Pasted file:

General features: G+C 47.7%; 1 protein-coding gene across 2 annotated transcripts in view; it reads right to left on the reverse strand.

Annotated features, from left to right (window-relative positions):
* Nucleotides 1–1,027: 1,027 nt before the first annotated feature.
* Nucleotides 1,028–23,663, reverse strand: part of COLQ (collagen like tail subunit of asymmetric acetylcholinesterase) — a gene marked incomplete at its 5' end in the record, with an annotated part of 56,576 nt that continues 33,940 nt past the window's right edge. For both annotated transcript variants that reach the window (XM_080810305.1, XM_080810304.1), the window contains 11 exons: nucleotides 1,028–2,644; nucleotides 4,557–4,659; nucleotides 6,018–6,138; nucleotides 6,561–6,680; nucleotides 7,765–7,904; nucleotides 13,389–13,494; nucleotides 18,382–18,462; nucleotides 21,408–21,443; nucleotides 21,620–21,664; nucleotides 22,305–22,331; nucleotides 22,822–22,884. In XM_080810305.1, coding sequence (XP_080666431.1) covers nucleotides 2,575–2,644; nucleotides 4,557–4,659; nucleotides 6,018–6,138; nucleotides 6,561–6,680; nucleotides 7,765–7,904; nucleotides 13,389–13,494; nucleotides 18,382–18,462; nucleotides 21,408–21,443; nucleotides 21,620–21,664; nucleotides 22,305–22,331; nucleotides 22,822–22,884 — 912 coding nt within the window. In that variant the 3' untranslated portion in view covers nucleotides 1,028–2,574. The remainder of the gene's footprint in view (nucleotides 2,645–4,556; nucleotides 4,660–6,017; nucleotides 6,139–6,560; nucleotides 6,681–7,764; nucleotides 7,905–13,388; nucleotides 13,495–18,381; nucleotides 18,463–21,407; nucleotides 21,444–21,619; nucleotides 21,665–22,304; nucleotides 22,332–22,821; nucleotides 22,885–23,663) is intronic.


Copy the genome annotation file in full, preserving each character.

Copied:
General features: G+C 47.7%; 1 protein-coding gene across 2 annotated transcripts in view; it reads right to left on the reverse strand.

Annotated features, from left to right (window-relative positions):
* Nucleotides 1–1,027: 1,027 nt before the first annotated feature.
* Nucleotides 1,028–23,663, reverse strand: part of COLQ (collagen like tail subunit of asymmetric acetylcholinesterase) — a gene marked incomplete at its 5' end in the record, with an annotated part of 56,576 nt that continues 33,940 nt past the window's right edge. For both annotated transcript variants that reach the window (XM_080810305.1, XM_080810304.1), the window contains 11 exons: nucleotides 1,028–2,644; nucleotides 4,557–4,659; nucleotides 6,018–6,138; nucleotides 6,561–6,680; nucleotides 7,765–7,904; nucleotides 13,389–13,494; nucleotides 18,382–18,462; nucleotides 21,408–21,443; nucleotides 21,620–21,664; nucleotides 22,305–22,331; nucleotides 22,822–22,884. In XM_080810305.1, coding sequence (XP_080666431.1) covers nucleotides 2,575–2,644; nucleotides 4,557–4,659; nucleotides 6,018–6,138; nucleotides 6,561–6,680; nucleotides 7,765–7,904; nucleotides 13,389–13,494; nucleotides 18,382–18,462; nucleotides 21,408–21,443; nucleotides 21,620–21,664; nucleotides 22,305–22,331; nucleotides 22,822–22,884 — 912 coding nt within the window. In that variant the 3' untranslated portion in view covers nucleotides 1,028–2,574. The remainder of the gene's footprint in view (nucleotides 2,645–4,556; nucleotides 4,660–6,017; nucleotides 6,139–6,560; nucleotides 6,681–7,764; nucleotides 7,905–13,388; nucleotides 13,495–18,381; nucleotides 18,463–21,407; nucleotides 21,444–21,619; nucleotides 21,665–22,304; nucleotides 22,332–22,821; nucleotides 22,885–23,663) is intronic.